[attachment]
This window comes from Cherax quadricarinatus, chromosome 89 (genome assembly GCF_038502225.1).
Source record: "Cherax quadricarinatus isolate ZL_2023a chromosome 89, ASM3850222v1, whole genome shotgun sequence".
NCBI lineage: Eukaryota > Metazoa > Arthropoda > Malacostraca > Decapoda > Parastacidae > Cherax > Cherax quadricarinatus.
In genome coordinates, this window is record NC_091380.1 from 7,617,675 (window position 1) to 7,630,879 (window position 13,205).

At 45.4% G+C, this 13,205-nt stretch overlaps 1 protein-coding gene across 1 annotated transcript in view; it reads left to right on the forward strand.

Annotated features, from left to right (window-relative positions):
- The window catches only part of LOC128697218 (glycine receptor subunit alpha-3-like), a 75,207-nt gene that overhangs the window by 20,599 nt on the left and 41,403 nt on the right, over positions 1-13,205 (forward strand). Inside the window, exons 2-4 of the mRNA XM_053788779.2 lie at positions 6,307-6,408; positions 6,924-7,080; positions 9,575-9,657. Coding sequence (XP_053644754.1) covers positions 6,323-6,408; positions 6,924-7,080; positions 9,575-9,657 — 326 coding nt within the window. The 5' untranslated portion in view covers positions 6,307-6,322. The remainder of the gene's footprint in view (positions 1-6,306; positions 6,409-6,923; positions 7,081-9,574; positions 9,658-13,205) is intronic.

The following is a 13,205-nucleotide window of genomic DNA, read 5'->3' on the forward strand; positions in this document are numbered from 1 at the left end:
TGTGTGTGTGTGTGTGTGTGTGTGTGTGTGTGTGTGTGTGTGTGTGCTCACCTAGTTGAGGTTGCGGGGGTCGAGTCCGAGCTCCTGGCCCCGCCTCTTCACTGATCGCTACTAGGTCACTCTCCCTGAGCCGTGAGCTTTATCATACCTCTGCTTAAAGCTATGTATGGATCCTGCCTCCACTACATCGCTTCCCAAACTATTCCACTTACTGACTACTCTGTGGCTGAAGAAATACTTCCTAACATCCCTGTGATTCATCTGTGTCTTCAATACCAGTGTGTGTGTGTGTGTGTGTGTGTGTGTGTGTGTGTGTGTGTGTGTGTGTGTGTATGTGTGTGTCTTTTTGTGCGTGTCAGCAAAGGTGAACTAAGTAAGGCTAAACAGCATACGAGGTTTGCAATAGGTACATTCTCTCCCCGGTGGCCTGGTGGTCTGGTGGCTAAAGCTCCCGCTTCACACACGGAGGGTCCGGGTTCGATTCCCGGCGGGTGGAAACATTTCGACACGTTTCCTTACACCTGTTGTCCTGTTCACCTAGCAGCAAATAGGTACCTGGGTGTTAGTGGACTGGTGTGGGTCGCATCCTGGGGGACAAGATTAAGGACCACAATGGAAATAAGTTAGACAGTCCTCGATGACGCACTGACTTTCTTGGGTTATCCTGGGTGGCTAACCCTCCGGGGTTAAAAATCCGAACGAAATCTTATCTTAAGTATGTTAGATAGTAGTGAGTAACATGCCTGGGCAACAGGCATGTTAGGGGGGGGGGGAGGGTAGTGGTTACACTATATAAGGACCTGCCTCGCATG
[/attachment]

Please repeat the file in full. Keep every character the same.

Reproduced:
This window comes from Cherax quadricarinatus, chromosome 89 (genome assembly GCF_038502225.1).
Source record: "Cherax quadricarinatus isolate ZL_2023a chromosome 89, ASM3850222v1, whole genome shotgun sequence".
NCBI lineage: Eukaryota > Metazoa > Arthropoda > Malacostraca > Decapoda > Parastacidae > Cherax > Cherax quadricarinatus.
In genome coordinates, this window is record NC_091380.1 from 7,617,675 (window position 1) to 7,630,879 (window position 13,205).

At 45.4% G+C, this 13,205-nt stretch overlaps 1 protein-coding gene across 1 annotated transcript in view; it reads left to right on the forward strand.

Annotated features, from left to right (window-relative positions):
- The window catches only part of LOC128697218 (glycine receptor subunit alpha-3-like), a 75,207-nt gene that overhangs the window by 20,599 nt on the left and 41,403 nt on the right, over positions 1-13,205 (forward strand). Inside the window, exons 2-4 of the mRNA XM_053788779.2 lie at positions 6,307-6,408; positions 6,924-7,080; positions 9,575-9,657. Coding sequence (XP_053644754.1) covers positions 6,323-6,408; positions 6,924-7,080; positions 9,575-9,657 — 326 coding nt within the window. The 5' untranslated portion in view covers positions 6,307-6,322. The remainder of the gene's footprint in view (positions 1-6,306; positions 6,409-6,923; positions 7,081-9,574; positions 9,658-13,205) is intronic.

The following is a 13,205-nucleotide window of genomic DNA, read 5'->3' on the forward strand; positions in this document are numbered from 1 at the left end:
TGTGTGTGTGTGTGTGTGTGTGTGTGTGTGTGTGTGTGTGTGTGTGCTCACCTAGTTGAGGTTGCGGGGGTCGAGTCCGAGCTCCTGGCCCCGCCTCTTCACTGATCGCTACTAGGTCACTCTCCCTGAGCCGTGAGCTTTATCATACCTCTGCTTAAAGCTATGTATGGATCCTGCCTCCACTACATCGCTTCCCAAACTATTCCACTTACTGACTACTCTGTGGCTGAAGAAATACTTCCTAACATCCCTGTGATTCATCTGTGTCTTCAATACCAGTGTGTGTGTGTGTGTGTGTGTGTGTGTGTGTGTGTGTGTGTGTGTGTGTGTGTATGTGTGTGTCTTTTTGTGCGTGTCAGCAAAGGTGAACTAAGTAAGGCTAAACAGCATACGAGGTTTGCAATAGGTACATTCTCTCCCCGGTGGCCTGGTGGTCTGGTGGCTAAAGCTCCCGCTTCACACACGGAGGGTCCGGGTTCGATTCCCGGCGGGTGGAAACATTTCGACACGTTTCCTTACACCTGTTGTCCTGTTCACCTAGCAGCAAATAGGTACCTGGGTGTTAGTGGACTGGTGTGGGTCGCATCCTGGGGGACAAGATTAAGGACCACAATGGAAATAAGTTAGACAGTCCTCGATGACGCACTGACTTTCTTGGGTTATCCTGGGTGGCTAACCCTCCGGGGTTAAAAATCCGAACGAAATCTTATCTTAAGTATGTTAGATAGTAGTGAGTAACATGCCTGGGCAACAGGCATGTTAGGGGGGGGGGGAGGGTAGTGGTTACACTATATAAGGACCTGCCTCGCATG